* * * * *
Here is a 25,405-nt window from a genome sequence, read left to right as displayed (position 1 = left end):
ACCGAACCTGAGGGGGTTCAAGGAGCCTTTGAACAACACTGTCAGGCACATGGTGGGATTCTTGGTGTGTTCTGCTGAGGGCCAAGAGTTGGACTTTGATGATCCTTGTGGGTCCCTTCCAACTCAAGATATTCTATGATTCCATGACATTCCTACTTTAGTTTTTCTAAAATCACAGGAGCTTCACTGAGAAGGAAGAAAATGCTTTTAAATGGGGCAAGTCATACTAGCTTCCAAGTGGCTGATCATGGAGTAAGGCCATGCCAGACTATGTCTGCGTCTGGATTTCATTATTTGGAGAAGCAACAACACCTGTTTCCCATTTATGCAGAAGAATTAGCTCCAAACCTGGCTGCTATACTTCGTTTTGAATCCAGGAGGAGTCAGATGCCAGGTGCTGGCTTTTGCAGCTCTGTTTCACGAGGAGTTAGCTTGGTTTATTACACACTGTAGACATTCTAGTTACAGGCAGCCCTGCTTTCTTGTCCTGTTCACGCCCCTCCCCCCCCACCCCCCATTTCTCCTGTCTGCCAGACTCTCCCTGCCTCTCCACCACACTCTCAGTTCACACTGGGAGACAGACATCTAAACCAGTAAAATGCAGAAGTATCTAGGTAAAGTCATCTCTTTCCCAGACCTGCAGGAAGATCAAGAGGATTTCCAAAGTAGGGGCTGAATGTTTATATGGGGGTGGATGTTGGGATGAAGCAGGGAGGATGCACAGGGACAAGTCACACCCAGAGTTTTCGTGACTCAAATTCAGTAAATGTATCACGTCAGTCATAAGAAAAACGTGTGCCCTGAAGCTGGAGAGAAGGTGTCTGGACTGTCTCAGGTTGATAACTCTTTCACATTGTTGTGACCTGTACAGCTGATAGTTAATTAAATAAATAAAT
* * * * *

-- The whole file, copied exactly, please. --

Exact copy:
Here is a 25,405-nt window from a genome sequence, read left to right as displayed (position 1 = left end):
ACCGAACCTGAGGGGGTTCAAGGAGCCTTTGAACAACACTGTCAGGCACATGGTGGGATTCTTGGTGTGTTCTGCTGAGGGCCAAGAGTTGGACTTTGATGATCCTTGTGGGTCCCTTCCAACTCAAGATATTCTATGATTCCATGACATTCCTACTTTAGTTTTTCTAAAATCACAGGAGCTTCACTGAGAAGGAAGAAAATGCTTTTAAATGGGGCAAGTCATACTAGCTTCCAAGTGGCTGATCATGGAGTAAGGCCATGCCAGACTATGTCTGCGTCTGGATTTCATTATTTGGAGAAGCAACAACACCTGTTTCCCATTTATGCAGAAGAATTAGCTCCAAACCTGGCTGCTATACTTCGTTTTGAATCCAGGAGGAGTCAGATGCCAGGTGCTGGCTTTTGCAGCTCTGTTTCACGAGGAGTTAGCTTGGTTTATTACACACTGTAGACATTCTAGTTACAGGCAGCCCTGCTTTCTTGTCCTGTTCACGCCCCTCCCCCCCCACCCCCCATTTCTCCTGTCTGCCAGACTCTCCCTGCCTCTCCACCACACTCTCAGTTCACACTGGGAGACAGACATCTAAACCAGTAAAATGCAGAAGTATCTAGGTAAAGTCATCTCTTTCCCAGACCTGCAGGAAGATCAAGAGGATTTCCAAAGTAGGGGCTGAATGTTTATATGGGGGTGGATGTTGGGATGAAGCAGGGAGGATGCACAGGGACAAGTCACACCCAGAGTTTTCGTGACTCAAATTCAGTAAATGTATCACGTCAGTCATAAGAAAAACGTGTGCCCTGAAGCTGGAGAGAAGGTGTCTGGACTGTCTCAGGTTGATAACTCTTTCACATTGTTGTGACCTGTACAGCTGATAGTTAATTAAATAAATAAAT